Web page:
The 411 on Accessibility: Why it Matters

Meet Shannon.

She’s 38 and resides in the District. Shannon commutes into work using public transit. She relies on various assistive technologies to help get her through her day. Shannon is thankful for the audible announcements letting her know which stations are coming up, ensuring she’s always on time and doesn’t miss her stop.

At work, Shannon uses a screen-reading program combined with an impressive mastery of keyboard commands and shortcuts to compose email and complete her routine tasks. She doesn’t even need to use a mouse – she’s just that good!

But, there’s one thing that does frustrate her. Browsing the web is always a challenge for Shannon. Most of the websites she visits are inaccessible and she can’t find the information she needs. If only someone had been forward thinking and included accessible design, Shannon, and other users like her, could have the same user experience that many of us sighted folks often take for granted.

In the world of web, we often use personas to help us get at the heart of the user experience, figure out what’s not working well and use them to help derive solutions.

Design with accessibility in mind.

In short: UI and UX design without the accessible stakeholder in mind yields a negative CX. DigitalGov characterizes the user experience (UX) as that of people interacting with your product and the experience they receive from that interaction. Customer experience (CX), in contrast, encompasses all the interactions a person has with your brand.

One University of Wisconsin professor is stepping up, advocating for an improved online experience for blind and deaf-blind users. Check out his story in the clip below and listen to the screen reader as he executes several keyboard commands.

The 411 on Accessibility:

In 1998, Congress amended the Rehabilitation Act of 1973 to require federal agencies to make their electronic and information technology (EIT) accessible to people with disabilities. The law (29 U.S.C. § 794 (d)) applies to all federal agencies when they develop, procure, maintain or use electronic and information technology.

EIT includes websites (both internet and intranet), all electronic documents (hint, hint: PDFs), and captions for videos.

Under Section 508, agencies must give disabled employees and members of the public access to information that is comparable to the access available to others.

The United States Access Board is responsible for developing ICT accessibility standards to incorporate into regulations that govern federal procurement practices. On January 18, 2017, the Access Board issued a final rule that updated accessibility requirements covered by Section 508, and refreshed guidelines for telecommunications equipment subject to Section 255 of the Communications Act. The final rule went into effect on January 18, 2018.

Section 508 affects all of us.

Do you…

  • draft, publish and share SOP documents?
  • keep weekly minutes and add them to a SharePoint portal or document management system?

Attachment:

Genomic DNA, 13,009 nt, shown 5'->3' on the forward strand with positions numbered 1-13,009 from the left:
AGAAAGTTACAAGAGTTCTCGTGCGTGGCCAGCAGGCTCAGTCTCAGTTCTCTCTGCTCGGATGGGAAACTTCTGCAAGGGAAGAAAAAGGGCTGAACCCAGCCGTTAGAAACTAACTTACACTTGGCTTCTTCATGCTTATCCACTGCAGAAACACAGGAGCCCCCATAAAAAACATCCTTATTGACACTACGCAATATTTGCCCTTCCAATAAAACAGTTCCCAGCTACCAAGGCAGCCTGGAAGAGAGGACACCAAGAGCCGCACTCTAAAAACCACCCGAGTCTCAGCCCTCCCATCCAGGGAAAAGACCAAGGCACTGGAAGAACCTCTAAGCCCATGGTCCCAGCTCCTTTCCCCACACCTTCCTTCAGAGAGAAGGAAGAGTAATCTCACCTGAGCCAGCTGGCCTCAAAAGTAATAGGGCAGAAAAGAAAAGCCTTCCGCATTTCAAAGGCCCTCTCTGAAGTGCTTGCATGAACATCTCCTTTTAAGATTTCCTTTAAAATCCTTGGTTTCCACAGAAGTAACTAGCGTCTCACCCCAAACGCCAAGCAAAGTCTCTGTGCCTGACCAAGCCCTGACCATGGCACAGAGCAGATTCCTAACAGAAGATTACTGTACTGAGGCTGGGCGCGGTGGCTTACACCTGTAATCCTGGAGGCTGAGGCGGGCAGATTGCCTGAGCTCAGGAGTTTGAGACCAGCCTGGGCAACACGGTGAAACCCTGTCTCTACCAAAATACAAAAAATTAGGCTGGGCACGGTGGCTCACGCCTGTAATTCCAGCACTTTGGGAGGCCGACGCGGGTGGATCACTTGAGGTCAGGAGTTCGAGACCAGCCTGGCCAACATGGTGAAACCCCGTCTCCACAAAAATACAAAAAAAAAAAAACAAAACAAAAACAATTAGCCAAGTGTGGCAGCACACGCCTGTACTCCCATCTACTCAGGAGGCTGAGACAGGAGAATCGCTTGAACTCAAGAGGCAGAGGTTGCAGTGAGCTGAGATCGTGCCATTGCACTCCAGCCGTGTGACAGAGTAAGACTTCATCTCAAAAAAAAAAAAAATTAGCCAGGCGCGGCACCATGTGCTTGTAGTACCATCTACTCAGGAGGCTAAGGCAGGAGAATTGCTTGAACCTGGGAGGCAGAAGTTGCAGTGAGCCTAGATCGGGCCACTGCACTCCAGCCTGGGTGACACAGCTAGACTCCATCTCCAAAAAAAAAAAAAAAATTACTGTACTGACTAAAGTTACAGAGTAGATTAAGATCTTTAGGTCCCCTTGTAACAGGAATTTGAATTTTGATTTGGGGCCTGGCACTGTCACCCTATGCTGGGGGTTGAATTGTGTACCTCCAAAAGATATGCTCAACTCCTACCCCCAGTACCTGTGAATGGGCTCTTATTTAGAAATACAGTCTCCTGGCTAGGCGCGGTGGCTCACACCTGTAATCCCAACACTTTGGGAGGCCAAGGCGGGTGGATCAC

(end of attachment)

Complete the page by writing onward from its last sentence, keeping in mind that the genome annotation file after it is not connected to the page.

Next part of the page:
• publish updates to your agency’s Internet and/or Intranet site(s)?
  • include electronic documents as attachments to email messages?
  • create policy and guidance documents?
  • develop presentations for internal/external audiences and stakeholders?

If you answered “yes” to any of those scenarios, then Section 508 applies to you. As federal employees, it’s our civic duty to foster a culture of inclusiveness and educate those around us on the importance of accessibility. There’s a need for more accessibility stewards in this world and I hope you’ll consider answering that call.

Why does it matter?

Section 508 compliance is important for many reasons. Here are some of the highlights and why you should take it seriously.

  1. Users of assistive technologies deserve a comparable viewing experience
  2. Section 508 compliance is not just a “best practice” – it’s the law
  3. There can be litigious consequences for not following or enforcing Section 508
  4. Remediating (or fixing) non-conformant documents and websites is costly
  5. May result in negative attention/publicity
  6. Subject to internal audits from agency watchdogs at any time
  7. If you’re a COR, contracts should include Section 508 requirements for all applicable deliverables

You can get ahead of the curve.

Don’t be intimidated or feel overwhelmed. Section 508 responsibilities are manageable. Here are some tips that can help you.

  • Download FREE browser plugins to assess your webpages for conformance.
  • Check to see if your agency has licenses for enterprise scanning tools and software.
  • Consult with your local IT office to determine agency specific Section 508 requirements.
  • Apply and follow the WCAG2.0 guidelines
  • Educate your colleagues.
  • Consider getting certified in web accessibility.

Blake Scates  is part of the GovLoop Featured Contributor program, where we feature articles by government voices from all across the country (and world!). To see more Featured Contributor posts, click here.

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